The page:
If alt-R&B disappears ever, it’ll be via suffocation under a heap of its own baggage. The stereotypes are well-known and vicious. The worst of the genre has two modes: shallow or performatively sexualized, the latter salvaged only when nodding to R. Kelly’s ethos of pairing sleaze with earnestness. (Kelly has the decades of musical cred, at the least.) Even the best tends to relegate an entire living genre of R&B and cohort of black artists to prolefeed. But the artists themselves tend to be more complicated than the stereotypes, which is why nearly every musician who’s been tagged as “alt-R&B” or its more ridiculous synonyms has distanced themselves from it, hard: pursuing proggy tangents, disappearing into a bedroom haze, disappearing in general for four years, selling all the way the hell out to Max Martin.
Tom Krell of How to Dress Well is no different: “What would make up a whole song on the first record makes up, oh, an eighth note on the new record,” he told The New York Times about the songs that he’s systematically refined and rethought leading up to his fourth album, Care. Krell may have been known for interpolating (who else) Aaliyah, but the R&B touches were window dressing; his value over replacement blue-eyed soul is in his arrangements—unexpected, threaded through by Krell’s almost-pointillist voice, and better with each album. Which is why it’s baffling that Care’s first track leads not with any arrangement magic but with the most awkward of seductions put to music: “Can’t You Tell,” which aims for, in Krell’s words, “consent pop.” The phrasing around the release certainly carries some implication that R&B as heard on R&B radio was in need of a corrective. It’s a disco track with chicken-scratch licks. It’s also nothing like the rest of the album.
Given sufficient time and opportunity, the arc of every alt-anything artist veers toward pop. For women, this has morphed from novelty to cliché to cottage industry, each crevice of the ‘80s and ‘90s, gaudy to sappy to darkish, exhumed and renovated for another social-media-groomed teen. But as for the men, once you eliminate the Troye Sivan wing of YouTube-mimer electropop and the Ed Sheeran wing of singer-songwriter-splainers, really all you’ve got left doing this sort of thing is Jack Antonoff of Bleachers and fun. Antonoff helms much of Care, and he and Krell share lots of common musical interests: a love for percussion breakdowns, huge soft spots for soft-rock, a willingness to hang all of their awkward, horribly human worries out. It’s a welcome shift. Krell’s voice, thin and hummingbird-skittish, is thoroughly unsuited for mystery but perfect for nervous candor.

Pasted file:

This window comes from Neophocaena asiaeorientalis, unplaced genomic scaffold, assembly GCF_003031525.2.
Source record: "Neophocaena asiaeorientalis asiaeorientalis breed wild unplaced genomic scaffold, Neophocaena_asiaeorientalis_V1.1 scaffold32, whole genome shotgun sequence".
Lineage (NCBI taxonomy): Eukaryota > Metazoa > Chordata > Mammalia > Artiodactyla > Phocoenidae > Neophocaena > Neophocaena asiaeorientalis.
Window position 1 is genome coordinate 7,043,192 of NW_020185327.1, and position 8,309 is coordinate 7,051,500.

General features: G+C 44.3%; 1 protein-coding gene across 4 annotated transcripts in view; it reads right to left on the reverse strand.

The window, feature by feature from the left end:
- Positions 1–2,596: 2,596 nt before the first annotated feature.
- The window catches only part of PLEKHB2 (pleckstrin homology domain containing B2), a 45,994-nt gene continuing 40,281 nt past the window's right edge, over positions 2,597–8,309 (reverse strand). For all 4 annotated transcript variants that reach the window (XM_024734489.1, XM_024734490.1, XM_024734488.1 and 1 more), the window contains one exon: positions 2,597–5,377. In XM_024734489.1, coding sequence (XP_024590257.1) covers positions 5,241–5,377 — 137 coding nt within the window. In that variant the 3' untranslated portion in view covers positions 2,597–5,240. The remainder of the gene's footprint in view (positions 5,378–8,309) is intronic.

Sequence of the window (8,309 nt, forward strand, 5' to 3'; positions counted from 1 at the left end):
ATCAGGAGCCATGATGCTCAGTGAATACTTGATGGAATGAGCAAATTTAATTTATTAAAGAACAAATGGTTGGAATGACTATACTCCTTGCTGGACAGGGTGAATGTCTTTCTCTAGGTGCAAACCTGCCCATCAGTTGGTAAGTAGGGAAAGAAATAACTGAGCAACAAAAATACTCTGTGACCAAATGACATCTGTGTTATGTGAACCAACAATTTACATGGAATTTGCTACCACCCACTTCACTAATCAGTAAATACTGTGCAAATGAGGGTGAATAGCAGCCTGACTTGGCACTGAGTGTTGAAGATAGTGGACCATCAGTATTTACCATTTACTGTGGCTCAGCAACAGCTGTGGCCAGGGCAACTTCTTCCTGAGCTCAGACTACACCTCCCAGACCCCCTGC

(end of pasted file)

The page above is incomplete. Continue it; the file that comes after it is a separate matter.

A lot of a listener’s acceptance of Care depends on their acceptance for nervous candor; for purposeful titles like “Lost Youth / Lost You,” for earnest existential wonderings of what “care” means, for transcribed 3 a.m. chats about how everyone looks at their phones and how warm skin is awesome and also, by the way, that he really likes your thighs. This has been the How to Dress Well cost of admission for some time now, but Care finds Krell dropping his mental filters alongside the reverb filters—as on “Anxious,” which is now and will likely be into perpetuity the most infectious song containing the phrase “had a nightmare about my Twitter mentions.” (Also, probably the only song containing that phrase, and if that bridge had to be crossed at least it was crossed with a smile and bubbly disco gait. Imagine the angst-ballad it could have been.)
As always, Care thrives when Krell turns his focus primarily to the arrangements—like “Salt Song,” a six-minute omnivorous rush with hints of surf guitar, garage rock and Hans Zimmer; or “The Ruins,” the most overtly “alt-R&B” thing here but formidable enough and striking when Krell drops the mood altogether for a sudden terrified vocal and vocodered, shaking bridge. Krell likes these kinds of switch-ups. “I Was Terrible” threatens to become a high-school talent show ballad—the opening piano riff is one plaintive rearrangement and demographic re-grafting away from Five For Fighting—but gets itself caught in a loop then takes off in a different tempo, the speed of past anxieties skittering and scratching around in the brain until they exhaust themselves.
“They’ll Take Everything You Have” is similarly deceptive: Starts like Richard Marx doing “Live to Tell,” ends as if it’s been left out in the sun. “Untitled” is a piano ballad turned lonely meditation; “Lost Youth” takes an Ashanti melody and closing-credits chord progression and inflates it to twice its size on the bridge. Krell’s explanation of the record’s name, as told to the NYT, may have been tossed-off—gee, the word “caring” sure shows up a lot in English idioms—but the title makes for an apt recommendation: a demonstration of how far one can get by taking life seriously, and one’s arrangements even more so.